This past week I attended a workshop organized by the National Highway Traffic Safety Administration (NHTSA) and SAE International focusing on the issue of stranded energy in electric vehicles. The workshop was organized by Phil Gorney of NHTSA and Bob Galyen of SAE International and took place at Argonne National Laboratory outside Chicago.
Stranded energy is difficult to define precisely (in fact workshop participants spent about 90 minutes trying to agree on a definition). But the general, imprecise meaning of the term is the electrical energy that remains in a high voltage vehicle battery after the vehicle is no longer operative. Stranded energy is a serious and potentially deadly problem after a crash or at other times after a vehicle is removed from normal operation.
The danger that stranded energy poses to first responders has been widely discussed. There are already procedures in place and related training intended to reduce the risk to first responders who arrive on the scene of a crash and need to rescue survivors or put out a fire. The workshop highlighted a number of technologies under development that might help first responders better identify and minimize their risk in the first minutes follow a crash.
But the real take-away from the workshop is that stranded energy is a problem that goes well beyond risks to first responders. Once survivors are removed from a crash site, it is often unclear, and often varies from jurisdiction to jurisdiction, who will be tasked with securing, transporting and storing a vehicle whose battery may still pose a significant risk to human safety. In addition to first responders, there are second responders, third responders, transporters, salvage yard operators, battery repurposers, and members of the general public to whom a high voltage vehicle battery may remain a risk for some time. There are few procedures or training programs currently in place to protect those persons.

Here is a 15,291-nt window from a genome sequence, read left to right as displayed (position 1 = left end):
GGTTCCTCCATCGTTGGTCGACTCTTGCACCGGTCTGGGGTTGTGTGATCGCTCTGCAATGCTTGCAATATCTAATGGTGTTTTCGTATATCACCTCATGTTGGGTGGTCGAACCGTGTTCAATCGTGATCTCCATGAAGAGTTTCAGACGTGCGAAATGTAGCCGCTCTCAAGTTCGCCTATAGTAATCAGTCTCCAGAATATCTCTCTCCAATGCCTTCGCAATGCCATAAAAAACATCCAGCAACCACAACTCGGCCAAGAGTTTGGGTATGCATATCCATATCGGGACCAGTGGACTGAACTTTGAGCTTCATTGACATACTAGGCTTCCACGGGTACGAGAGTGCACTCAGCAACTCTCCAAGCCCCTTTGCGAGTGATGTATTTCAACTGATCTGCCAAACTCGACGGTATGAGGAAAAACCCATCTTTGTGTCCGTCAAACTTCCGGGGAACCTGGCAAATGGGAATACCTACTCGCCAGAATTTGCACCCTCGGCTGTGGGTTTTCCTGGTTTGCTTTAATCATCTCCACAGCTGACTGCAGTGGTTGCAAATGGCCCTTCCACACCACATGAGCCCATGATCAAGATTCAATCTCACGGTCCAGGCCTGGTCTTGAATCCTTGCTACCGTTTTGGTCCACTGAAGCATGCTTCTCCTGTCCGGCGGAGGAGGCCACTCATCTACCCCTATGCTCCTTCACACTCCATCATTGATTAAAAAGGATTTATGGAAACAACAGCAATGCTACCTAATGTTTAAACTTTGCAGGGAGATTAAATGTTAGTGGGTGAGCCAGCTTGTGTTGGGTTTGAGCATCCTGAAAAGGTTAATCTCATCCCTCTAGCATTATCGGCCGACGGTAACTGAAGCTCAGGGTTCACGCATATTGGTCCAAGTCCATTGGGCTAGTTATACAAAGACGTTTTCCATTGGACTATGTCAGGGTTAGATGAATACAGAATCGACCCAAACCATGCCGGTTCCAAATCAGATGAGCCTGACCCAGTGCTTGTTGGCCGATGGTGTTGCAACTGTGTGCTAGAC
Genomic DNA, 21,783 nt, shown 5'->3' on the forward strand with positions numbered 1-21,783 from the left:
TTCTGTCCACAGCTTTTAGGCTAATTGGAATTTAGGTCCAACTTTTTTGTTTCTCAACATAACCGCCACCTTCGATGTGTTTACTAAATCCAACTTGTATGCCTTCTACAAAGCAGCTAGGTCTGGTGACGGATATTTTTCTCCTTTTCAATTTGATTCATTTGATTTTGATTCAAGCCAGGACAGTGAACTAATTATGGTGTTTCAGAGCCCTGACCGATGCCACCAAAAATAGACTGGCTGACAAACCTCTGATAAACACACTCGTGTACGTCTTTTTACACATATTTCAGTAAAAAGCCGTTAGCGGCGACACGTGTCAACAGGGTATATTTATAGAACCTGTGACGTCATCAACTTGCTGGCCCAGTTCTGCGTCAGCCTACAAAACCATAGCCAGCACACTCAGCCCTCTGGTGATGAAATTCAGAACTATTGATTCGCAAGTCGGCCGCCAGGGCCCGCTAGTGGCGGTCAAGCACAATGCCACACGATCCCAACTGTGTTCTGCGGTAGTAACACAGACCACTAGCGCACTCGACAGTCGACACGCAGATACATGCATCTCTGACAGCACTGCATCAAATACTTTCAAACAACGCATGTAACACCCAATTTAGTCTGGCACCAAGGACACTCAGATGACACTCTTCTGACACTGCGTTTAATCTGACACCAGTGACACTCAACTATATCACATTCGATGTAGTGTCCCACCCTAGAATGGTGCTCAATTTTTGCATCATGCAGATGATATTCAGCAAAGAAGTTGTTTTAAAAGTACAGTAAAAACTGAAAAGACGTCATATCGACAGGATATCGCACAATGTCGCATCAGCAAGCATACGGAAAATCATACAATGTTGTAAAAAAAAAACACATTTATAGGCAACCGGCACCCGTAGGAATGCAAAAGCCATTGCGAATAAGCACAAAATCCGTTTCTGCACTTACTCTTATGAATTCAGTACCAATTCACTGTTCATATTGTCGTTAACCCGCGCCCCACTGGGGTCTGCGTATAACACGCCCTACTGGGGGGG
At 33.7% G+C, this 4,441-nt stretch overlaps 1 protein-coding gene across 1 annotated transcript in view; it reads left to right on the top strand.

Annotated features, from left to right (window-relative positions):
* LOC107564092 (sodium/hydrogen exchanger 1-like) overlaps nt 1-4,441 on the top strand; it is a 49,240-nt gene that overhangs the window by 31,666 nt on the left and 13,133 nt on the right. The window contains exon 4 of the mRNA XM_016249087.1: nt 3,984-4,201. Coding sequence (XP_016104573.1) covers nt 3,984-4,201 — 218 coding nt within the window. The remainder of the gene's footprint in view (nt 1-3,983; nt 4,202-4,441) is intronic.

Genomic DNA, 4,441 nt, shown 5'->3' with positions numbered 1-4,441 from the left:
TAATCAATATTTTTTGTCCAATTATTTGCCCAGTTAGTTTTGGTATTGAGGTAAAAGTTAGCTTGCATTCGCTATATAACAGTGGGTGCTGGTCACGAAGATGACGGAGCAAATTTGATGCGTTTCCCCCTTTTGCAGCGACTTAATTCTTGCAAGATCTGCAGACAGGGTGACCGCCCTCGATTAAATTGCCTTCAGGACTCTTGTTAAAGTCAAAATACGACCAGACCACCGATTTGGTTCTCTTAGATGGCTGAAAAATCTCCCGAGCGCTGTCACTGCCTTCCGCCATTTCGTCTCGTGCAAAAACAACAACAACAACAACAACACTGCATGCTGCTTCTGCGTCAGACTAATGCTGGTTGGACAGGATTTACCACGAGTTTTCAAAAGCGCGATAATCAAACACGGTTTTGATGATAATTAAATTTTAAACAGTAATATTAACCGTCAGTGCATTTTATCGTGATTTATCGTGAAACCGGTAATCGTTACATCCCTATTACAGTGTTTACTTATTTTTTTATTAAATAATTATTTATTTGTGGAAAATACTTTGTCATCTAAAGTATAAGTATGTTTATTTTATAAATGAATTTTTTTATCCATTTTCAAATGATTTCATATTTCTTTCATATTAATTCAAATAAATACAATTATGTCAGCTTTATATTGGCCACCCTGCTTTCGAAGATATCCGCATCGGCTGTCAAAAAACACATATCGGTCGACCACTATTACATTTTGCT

As Dirk Spiers of Spiers New Technologies noted in the closing panel presentation, the scariest part of the workshop was a presentation by Ricardo outlining its study of post-crash vehicle batteries. The presentation featured photos of several wrecked Tesla Model S’s in a junk yard. Ricardo was able to purchase and remove the wrecked batteries from the yard without difficulty. The presenter from Ricardo said that it is amazing how many xEV’s are sitting in junk yards today with their potentially charged and highly dangerous batteries still installed.
We are still at the beginning of the discussion about the hazards of stranded energy. To date, the discussion is being driven by forward thinkers in the industry, such as Messrs. Gorney and Galyen. But if, and unfortunately inevitably when, an injury to a member of the general public starts driving the discussion, the discussion about stranded energy will become a lot less pleasant for the industry and for vehicle OEM’s. As an industry, we need to get our hands around this problem long before the tone of the discussion turns sour.